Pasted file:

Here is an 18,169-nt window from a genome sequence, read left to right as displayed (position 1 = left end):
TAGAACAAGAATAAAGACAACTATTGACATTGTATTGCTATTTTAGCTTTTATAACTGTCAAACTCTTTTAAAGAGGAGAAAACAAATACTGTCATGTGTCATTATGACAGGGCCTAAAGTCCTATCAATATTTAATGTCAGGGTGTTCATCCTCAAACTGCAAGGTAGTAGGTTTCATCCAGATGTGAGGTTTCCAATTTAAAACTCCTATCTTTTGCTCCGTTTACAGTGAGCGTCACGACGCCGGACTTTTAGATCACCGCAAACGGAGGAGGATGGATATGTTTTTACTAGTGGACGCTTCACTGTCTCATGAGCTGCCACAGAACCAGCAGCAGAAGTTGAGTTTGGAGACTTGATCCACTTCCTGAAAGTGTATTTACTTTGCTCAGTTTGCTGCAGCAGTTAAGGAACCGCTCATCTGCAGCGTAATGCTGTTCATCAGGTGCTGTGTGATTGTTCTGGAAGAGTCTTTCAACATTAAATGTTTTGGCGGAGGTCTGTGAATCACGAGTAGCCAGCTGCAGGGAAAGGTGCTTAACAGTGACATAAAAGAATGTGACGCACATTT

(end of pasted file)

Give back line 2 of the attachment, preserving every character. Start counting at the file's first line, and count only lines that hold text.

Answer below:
TAGAACAAGAATAAAGACAACTATTGACATTGTATTGCTATTTTAGCTTTTATAACTGTCAAACTCTTTTAAAGAGGAGAAAACAAATACTGTCATGTGTCATTATGACAGGGCCTAAAGTCCTATCAATATTTAATGTCAGGGTGTTCATCCTCAAACTGCAAGGTAGTAGGTTTCATCCAGATGTGAGGTTTCCAATTTAAAACTCCTATCTTTTGCTCCGTTTACAGTGAGCGTCACGACGCCGGACTTTTAGATCACCGCAAACGGAGGAGGATGGATATGTTTTTACTAGTGGACGCTTCACTGTCTCATGAGCTGCCACAGAACCAGCAGCAGAAGTTGAGTTTGGAGACTTGATCCACTTCCTGAAAGTGTATTTACTTTGCTCAGTTTGCTGCAGCAGTTAAGGAACCGCTCATCTGCAGCGTAATGCTGTTCATCAGGTGCTGTGTGATTGTTCTGGAAGAGTCTTTCAACATTAAATGTTTTGGCGGAGGTCTGTGAATCACGAGTAGCCAGCTGCAGGGAAAGGTGCTTAACAGTGACATAAAAGAATGTGACGCACATTT